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bigtable: All content tagged as bigtable in NoSQL databases and polyglot persistence

HBase migration to the new Hadoop Metrics2 system

Elliott Clarke explains a bit the work that his doing in migrating the HBase metrics to Hadoop’s Metrics2 system:

As HBase’s metrics system grew organically, Hadoop developers were making a new version of the Metrics system called Metrics2. In HADOOP-6728 and subsequent JIRAs, a new version of the metrics system was created. This new subsystem has a new name space, different sinks, different sources, more features, and is more complete than the old metrics. When the Metrics2 system was completed, the old system (aka Metrics1) was deprecated. With all of these things in mind, it was time to update HBase’s metrics system so HBASE-4050 was started. I also wanted to clean up the implementation cruft that had accumulated.

The post is more about the specific implementation details than the wide range of metrics HBase already supports and how this new system would unify and allow extending it.

Original title and link: HBase migration to the new Hadoop Metrics2 system (NoSQL database©myNoSQL)

via: https://blogs.apache.org/hbase/entry/migration_to_the_new_metrics


Introduction to HBase Mean Time to Recover (MTTR) - HBase Resiliency

A fantastic post by Nicolas Liochon and Devaraj Das looking into possible HBase failure scenarios and configurations to reduce the Mean Time to Recover:

There are no global failures in HBase: if a region server fails, all the other regions are still available. For a given data-subset, the MTTR was often considered as around ten minutes. This rule of thumb was actually coming from a common case where the recovery was taking time because it was trying to use replicas on a dead datanode. Ten minutes would be the time taken by HDFS to declare a node as dead. With the new stale mode in HDFS, it’s not the case anymore, and the recovery is now bounded by HBase alone. If you care about MTTR, with the settings mentioned here, most cases will take less than 2 minutes between the actual failure and the data being available again in another region server.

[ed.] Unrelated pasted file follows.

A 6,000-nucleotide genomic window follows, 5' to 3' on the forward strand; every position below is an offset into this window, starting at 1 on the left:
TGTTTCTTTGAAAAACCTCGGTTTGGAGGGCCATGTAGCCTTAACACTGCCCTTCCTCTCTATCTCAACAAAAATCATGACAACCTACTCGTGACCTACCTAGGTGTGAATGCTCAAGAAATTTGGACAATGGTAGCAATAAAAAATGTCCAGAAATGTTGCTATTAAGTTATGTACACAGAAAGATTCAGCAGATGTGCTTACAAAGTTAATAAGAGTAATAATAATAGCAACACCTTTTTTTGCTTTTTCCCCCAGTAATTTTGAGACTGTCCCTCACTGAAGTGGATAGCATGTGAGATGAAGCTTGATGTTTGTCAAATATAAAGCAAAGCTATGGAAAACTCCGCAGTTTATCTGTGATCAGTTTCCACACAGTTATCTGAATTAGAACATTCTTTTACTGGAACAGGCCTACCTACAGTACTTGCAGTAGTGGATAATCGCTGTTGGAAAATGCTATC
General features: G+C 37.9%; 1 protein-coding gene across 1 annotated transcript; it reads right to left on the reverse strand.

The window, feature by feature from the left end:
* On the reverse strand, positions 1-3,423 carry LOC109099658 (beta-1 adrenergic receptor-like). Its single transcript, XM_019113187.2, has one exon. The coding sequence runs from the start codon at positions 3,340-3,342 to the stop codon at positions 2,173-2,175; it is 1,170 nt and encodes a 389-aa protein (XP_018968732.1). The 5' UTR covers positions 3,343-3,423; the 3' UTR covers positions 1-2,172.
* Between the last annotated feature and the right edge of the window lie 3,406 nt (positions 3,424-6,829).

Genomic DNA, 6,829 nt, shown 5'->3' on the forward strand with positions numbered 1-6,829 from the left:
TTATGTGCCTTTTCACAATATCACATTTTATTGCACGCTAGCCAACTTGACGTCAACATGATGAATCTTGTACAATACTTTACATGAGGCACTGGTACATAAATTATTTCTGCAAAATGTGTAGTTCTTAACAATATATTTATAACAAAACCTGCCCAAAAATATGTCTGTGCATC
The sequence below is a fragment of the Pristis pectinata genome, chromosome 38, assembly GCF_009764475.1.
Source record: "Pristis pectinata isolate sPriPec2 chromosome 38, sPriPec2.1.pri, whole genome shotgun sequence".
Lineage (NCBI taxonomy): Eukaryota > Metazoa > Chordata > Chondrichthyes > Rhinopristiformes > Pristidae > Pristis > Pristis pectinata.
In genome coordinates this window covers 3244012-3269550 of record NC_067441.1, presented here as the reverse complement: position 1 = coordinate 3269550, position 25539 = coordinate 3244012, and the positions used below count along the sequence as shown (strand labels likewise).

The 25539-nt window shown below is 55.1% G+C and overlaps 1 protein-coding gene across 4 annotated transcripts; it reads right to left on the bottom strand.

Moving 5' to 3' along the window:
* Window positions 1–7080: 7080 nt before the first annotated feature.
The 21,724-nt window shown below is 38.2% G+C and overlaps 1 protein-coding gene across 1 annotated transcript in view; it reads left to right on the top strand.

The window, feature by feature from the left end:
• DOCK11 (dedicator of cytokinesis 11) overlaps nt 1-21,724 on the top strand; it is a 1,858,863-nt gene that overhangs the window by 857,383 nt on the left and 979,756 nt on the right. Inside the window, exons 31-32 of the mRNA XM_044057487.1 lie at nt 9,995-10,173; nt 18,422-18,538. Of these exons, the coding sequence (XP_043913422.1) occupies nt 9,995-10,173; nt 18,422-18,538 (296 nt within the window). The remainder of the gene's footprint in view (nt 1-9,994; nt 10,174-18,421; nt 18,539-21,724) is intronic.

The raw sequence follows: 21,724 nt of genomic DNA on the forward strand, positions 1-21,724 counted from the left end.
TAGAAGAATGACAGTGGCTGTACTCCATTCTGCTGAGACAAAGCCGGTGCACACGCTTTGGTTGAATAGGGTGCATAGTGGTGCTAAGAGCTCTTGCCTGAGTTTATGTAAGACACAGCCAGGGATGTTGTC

Stepping away for a bit, it looks like the overall complexity comes from the various components involved in HBase (ZooKeeper, HBase, HDFS) and their own failure detection mechanisms. If they are not correctly configured and ordered, things can get pretty ugly; ugly as in longer MTTR than one would expect.

Original title and link: Introduction to HBase Mean Time to Recover (MTTR) - HBase Resiliency (NoSQL database©myNoSQL)

via: http://hortonworks.com/blog/introduction-to-hbase-mean-time-to-recover-mttr/


Cassandra anti-patterns: Queues and queue-like datasets or when Deletes can bite

Aleksey Yeschenko has an interesting post about the impact deletes can have on Cassandra and different workaround solutions:

Specifically, tombstones will bite you if you do lots of deletes (especially column-level deletes) and later perform slice queries on rows with a lot of tombstones.

I wouldn’t call this a “you got your data model wrong”, but rather a known implementation limitation that has impact on some scenarios in which a different data model should be used; the difference, while only semantic, is that the error is not on the user.

In other words, if you use column-level deletes (or expiring columns) heavily and also need to perform slice queries over that data, try grouping columns with close “expiration date” together and getting rid of them in a single move.

Original title and link: Cassandra anti-patterns: Queues and queue-like datasets or when Deletes can bite (NoSQL database©myNoSQL)

via: http://www.datastax.com/dev/blog/cassandra-anti-patterns-queues-and-queue-like-datasets


The Master-Slave Architecture of HBase

Fantastic post by Matteo Bertozzi looking at HBase’s master-slave architecture:

At first glance, the Apache HBase architecture appears to follow a master/slave model where the master receives all the requests but the real work is done by the slaves. This is not actually the case, and in this article I will describe what tasks are in fact handled by the master and the slaves.

Original title and link: The Master-Slave Architecture of HBase (NoSQL database©myNoSQL)

via: https://blogs.apache.org/hbase/entry/hbase_who_needs_a_master


HBase Data Modeling Tips & Tricks - Timeshifting

Jeff Kolesky describing the data model they are using with HBase and one (strange) trick to reduce the roundtrips to the database:

The idea is to put all of the data about a single entity into a single row in HBase. When you need to run a computation that involves that entity’s data, you have quick access to it by the row key, and all of the data is stored close together on disk.

Additionally, against many suggestions from the HBase community, and general confusion about how timestamps work, we are using timestamps with logical values. Instead of just letting the region server assign a timestamp version to each cell, we are explicitly setting those values so that we can use timestamp as a true queryable dimension in our gets and scans.

In addition to the real timeseries data that is indexed using the cell timestamp, we also have other columns that store metadata about the entity.

It’s amazing how many smart and weird tricks engineers put in their production systems when having to deal with real requirements and SLAs.